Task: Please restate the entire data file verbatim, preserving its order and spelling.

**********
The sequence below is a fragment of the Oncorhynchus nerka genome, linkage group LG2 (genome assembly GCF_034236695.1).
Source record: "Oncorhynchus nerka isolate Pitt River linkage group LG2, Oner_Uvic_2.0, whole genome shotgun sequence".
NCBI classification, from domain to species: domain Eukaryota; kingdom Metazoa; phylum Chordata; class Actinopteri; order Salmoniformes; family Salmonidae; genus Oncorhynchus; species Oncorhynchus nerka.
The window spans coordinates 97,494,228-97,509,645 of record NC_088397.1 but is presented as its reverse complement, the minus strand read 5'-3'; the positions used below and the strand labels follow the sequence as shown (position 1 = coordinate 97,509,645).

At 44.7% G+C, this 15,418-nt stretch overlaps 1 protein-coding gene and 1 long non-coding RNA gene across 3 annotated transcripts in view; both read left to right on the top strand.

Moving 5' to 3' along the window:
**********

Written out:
The sequence below is a fragment of the Oncorhynchus nerka genome, linkage group LG2 (genome assembly GCF_034236695.1).
Source record: "Oncorhynchus nerka isolate Pitt River linkage group LG2, Oner_Uvic_2.0, whole genome shotgun sequence".
NCBI classification, from domain to species: domain Eukaryota; kingdom Metazoa; phylum Chordata; class Actinopteri; order Salmoniformes; family Salmonidae; genus Oncorhynchus; species Oncorhynchus nerka.
The window spans coordinates 97,494,228-97,509,645 of record NC_088397.1 but is presented as its reverse complement, the minus strand read 5'-3'; the positions used below and the strand labels follow the sequence as shown (position 1 = coordinate 97,509,645).

At 44.7% G+C, this 15,418-nt stretch overlaps 1 protein-coding gene and 1 long non-coding RNA gene across 3 annotated transcripts in view; both read left to right on the top strand.

Moving 5' to 3' along the window: